Four Years After Tragedy at Sandy Hook, Senator Carper Releases Memo Detailing Federal Efforts to Reduce Gun Violence
Memo reveals lack of funding hinders federal efforts to conduct or support public health research on the causes and prevention of gun violence
Dec 14 2016
WASHINGTON – Today, four years after the tragic events of Sandy Hook, U.S. Senator Tom Carper (D-Del.), top Democrat on the Senate Homeland Security and Governmental Affairs Committee, released a minority staff memo detailing federal support for public health research on gun violence.
At the request of Senator Carper, members of his staff received information from the Centers for Disease Control and Prevention, the National Institutes of Health, the National Institute of Justice, the National Research Council, and the National Science Foundation regarding efforts underway to support public health research on gun violence in accordance with President Obama’s January 2013 memorandum directing the Secretary of Health and Human Services (HHS) to conduct or sponsor public health research on the causes and prevention of gun violence.
“As we mark four years since the tragedy at Sandy Hook and that horrific day, I am underwhelmed by the limited efforts being taken across the federal government to research gun violence and work to prevent similar tragedies in the future,” said Senator Carper in reaction to the staff memo. “This cannot be a partisan issue. Congress has a responsibility to support research aimed at preventing mass shootings and protect our children and families as they go about their daily lives. I applaud those agencies making use of limited funding to research the causes and prevention of gun violence, and I call on my colleagues in Congress to support further research efforts in order to seriously combat this public health crisis.”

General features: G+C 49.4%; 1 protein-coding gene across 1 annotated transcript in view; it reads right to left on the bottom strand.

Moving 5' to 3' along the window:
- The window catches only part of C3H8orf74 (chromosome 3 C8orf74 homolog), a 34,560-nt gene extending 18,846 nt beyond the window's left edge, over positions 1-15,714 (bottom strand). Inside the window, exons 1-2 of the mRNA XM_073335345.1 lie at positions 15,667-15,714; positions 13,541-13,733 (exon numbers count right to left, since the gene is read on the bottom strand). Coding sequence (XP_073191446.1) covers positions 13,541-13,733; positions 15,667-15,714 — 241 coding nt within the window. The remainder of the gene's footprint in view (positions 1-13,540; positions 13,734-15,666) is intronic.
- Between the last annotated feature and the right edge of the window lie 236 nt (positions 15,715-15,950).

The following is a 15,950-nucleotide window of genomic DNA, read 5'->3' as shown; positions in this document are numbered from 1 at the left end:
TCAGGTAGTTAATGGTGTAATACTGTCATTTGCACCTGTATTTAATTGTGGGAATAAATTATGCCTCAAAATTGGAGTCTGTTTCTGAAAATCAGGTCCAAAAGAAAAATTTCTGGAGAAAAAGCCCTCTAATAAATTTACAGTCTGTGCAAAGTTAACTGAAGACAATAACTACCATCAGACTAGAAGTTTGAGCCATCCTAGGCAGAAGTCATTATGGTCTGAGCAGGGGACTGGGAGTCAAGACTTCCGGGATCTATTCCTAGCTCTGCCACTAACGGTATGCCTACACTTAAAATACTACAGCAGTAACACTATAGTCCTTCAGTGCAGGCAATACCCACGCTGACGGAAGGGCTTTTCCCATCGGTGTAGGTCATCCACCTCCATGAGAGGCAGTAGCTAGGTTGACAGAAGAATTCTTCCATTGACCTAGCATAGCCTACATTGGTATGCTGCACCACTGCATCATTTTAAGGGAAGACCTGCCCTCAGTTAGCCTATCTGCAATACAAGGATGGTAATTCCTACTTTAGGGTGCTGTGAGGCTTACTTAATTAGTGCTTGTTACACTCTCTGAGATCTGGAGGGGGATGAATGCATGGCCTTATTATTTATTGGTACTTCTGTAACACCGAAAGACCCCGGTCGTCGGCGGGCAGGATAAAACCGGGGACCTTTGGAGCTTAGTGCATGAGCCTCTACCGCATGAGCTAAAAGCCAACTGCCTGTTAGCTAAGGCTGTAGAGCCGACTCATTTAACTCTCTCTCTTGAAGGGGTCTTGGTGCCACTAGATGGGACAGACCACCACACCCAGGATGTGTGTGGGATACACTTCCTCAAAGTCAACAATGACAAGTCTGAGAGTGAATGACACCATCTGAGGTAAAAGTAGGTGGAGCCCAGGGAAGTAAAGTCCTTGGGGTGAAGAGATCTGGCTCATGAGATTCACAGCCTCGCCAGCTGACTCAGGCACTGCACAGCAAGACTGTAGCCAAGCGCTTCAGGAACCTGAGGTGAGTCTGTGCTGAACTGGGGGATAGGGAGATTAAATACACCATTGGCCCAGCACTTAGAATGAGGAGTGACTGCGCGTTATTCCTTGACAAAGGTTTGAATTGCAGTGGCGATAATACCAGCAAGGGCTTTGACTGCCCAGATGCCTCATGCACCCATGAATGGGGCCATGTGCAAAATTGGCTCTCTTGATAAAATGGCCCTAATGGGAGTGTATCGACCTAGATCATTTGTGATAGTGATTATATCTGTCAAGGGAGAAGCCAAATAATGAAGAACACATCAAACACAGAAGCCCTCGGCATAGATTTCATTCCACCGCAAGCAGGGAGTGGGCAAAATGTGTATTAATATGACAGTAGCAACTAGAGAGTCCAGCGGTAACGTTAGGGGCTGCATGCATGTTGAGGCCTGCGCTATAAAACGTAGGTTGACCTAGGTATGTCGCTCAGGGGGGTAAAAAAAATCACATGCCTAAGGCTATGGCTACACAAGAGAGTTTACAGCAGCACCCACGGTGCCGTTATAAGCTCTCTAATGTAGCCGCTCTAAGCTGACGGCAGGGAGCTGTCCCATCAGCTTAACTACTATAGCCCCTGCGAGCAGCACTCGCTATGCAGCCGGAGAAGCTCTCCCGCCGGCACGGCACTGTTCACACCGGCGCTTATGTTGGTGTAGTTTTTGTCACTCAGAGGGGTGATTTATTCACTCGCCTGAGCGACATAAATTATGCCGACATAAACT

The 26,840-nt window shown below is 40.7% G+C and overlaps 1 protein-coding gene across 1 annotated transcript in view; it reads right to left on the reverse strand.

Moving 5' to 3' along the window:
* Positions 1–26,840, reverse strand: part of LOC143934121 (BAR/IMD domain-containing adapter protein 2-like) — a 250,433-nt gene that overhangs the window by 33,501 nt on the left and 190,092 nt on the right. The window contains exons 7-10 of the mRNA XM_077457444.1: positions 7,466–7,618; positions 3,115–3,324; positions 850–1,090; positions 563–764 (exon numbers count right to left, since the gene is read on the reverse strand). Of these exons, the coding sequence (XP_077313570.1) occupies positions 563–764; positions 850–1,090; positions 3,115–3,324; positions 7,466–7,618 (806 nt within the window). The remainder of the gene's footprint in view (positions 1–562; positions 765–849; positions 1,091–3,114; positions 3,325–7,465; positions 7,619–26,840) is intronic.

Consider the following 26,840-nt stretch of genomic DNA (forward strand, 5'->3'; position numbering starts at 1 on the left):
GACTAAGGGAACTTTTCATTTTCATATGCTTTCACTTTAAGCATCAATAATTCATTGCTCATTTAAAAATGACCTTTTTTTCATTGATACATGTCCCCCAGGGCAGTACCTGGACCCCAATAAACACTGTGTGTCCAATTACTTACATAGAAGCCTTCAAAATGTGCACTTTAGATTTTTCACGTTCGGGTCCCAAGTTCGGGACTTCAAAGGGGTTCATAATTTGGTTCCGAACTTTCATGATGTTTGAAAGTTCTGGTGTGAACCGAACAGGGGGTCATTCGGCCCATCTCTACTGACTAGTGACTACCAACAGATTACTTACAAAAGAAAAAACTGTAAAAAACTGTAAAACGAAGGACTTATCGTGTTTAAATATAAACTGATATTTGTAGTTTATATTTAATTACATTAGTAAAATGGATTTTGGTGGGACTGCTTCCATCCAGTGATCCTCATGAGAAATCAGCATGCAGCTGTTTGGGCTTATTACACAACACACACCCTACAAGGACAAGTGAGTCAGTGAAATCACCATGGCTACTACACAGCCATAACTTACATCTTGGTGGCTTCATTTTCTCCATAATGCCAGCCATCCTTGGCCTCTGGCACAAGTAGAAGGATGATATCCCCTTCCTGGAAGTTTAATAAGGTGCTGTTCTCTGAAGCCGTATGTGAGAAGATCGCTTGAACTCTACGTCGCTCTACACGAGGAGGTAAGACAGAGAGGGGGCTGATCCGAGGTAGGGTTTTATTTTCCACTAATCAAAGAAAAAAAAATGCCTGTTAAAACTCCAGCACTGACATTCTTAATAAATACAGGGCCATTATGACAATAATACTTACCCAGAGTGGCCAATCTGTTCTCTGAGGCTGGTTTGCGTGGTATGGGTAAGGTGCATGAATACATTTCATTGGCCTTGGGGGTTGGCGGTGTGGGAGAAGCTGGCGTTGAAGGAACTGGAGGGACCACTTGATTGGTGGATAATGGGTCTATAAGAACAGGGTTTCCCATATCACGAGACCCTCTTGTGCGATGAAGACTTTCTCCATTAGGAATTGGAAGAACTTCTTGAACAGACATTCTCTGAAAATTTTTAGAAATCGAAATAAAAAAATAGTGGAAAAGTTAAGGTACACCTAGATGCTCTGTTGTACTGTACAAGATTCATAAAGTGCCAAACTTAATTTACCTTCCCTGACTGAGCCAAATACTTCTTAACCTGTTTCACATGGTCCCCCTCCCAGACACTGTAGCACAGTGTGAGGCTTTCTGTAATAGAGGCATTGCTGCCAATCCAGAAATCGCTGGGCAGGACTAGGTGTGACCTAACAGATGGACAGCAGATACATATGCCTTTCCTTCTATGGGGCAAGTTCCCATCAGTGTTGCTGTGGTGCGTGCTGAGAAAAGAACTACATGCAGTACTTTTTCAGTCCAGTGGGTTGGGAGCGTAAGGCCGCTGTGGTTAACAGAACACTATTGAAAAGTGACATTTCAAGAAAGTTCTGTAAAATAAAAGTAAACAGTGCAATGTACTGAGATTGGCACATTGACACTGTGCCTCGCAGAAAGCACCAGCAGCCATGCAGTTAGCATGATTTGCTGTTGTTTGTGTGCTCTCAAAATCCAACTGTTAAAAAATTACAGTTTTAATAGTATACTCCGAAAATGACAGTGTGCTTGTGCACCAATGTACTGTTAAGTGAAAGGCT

According to the responding federal agencies, only modest steps have been taken by the federal government to improve data collection and increase evidence-based research. “Although the Obama Administration has repeatedly requested additional resources for gun violence research since fiscal year 2014, Congress has not appropriated any direct funding for this effort. As a result, policymakers still lack scientifically sound evidence on what policies would help to reduce gun violence,” staff concludes.
The memo can be found here.